The Association of Reef Keepers will be hosting an awareness initiative on Saturday, March 7, on the growing issue of the Stony Coral Tissue Loss Disease (SCTLD) which is nearing the British Virgin Islands.
According to the International Coral Reef Initiative website, SCTLD is a new lethal disease which affects more than 20 species of corals, especially the brain, pillar, star and starlet corals. The cause of the disease is yet to be determined, but scientists have proven that it spreads quickly causing high coral mortality.
Managing Director for the Association of Reef Keepers Dr Shannon Gore told BVI News that the disease has now spread to neighbouring islands in the region, including St Martin, Dominican Republic, Jamaica and St Thomas.
Disease could affect the BVI’s Blue Economy goals
She said the initiative is geared towards informing maritime users on the disease and how they can assist with helping to prevent its spread should it reach the territory.
“We’ve been working with Florida but also with St Thomas and Puerto Rico and I’ve been trying to get the word out here and [find out] if there is a treatment for it because it is eventually going to show up here. We just need people to be aware of it so that if somebody sees something, then we can go out and treat it before it spreads and wipes out everything here because we rely so much on our reefs,” Dr Gore stated.
She added: “It is going to end up killing everything here if we don’t do some kind of intervention. So, it is very important especially as the BVI moves into the ‘blue economy’ since if we don’t have the resources, we’re never going to have a blue economy.”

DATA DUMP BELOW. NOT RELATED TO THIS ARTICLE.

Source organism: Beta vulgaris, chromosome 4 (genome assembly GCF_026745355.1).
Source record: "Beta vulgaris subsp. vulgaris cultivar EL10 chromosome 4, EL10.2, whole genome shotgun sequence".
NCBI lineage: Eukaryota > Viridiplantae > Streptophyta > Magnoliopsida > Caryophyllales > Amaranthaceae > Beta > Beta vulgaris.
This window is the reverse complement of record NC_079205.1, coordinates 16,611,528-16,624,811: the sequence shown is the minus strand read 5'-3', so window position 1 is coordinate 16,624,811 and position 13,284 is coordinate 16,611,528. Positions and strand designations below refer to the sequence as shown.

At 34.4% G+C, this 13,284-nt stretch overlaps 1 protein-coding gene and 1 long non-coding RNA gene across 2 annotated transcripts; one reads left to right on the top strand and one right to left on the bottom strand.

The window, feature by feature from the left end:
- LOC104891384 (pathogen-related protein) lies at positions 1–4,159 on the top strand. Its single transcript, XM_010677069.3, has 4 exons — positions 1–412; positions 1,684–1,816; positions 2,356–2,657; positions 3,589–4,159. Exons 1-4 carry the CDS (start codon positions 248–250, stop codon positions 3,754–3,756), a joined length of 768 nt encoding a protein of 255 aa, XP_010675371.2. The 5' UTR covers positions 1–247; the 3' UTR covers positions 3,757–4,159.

Origin of Disease
Dr Gore also revealed the origin of the disease, stating that it first was discovered off the shores of Florida, approximated six years ago.
She said: “back in 2014 a new coral disease started showing up off of Miami when they were dredging off the port of Miami, and scientist there was like we need to do something about this but it was kept very quiet because they didn’t want to risk anything with the dredging operation which was going on.”
“But when it started spreading north and south, it just kept on going and the scientist and reef managers realised that this was major issue because it was killing about half of the stony coral species and because Florida rely on the reef for recreation and tourism, they started to get very concerned,” Dr Gore further explained.
In the meantime, today’s (March 7) awareness session is scheduled to begin at 7:30 pm at the Bamboushay Lounge on Tortola.
It will have special guests including Professor at the University of the Virgin Islands Dr Marilyn Brandt who specialises in marine and environmental studies, and Education and Outreach Coordinator from Department of Planning and Natural Resources (USVI) Kitty Edwards.
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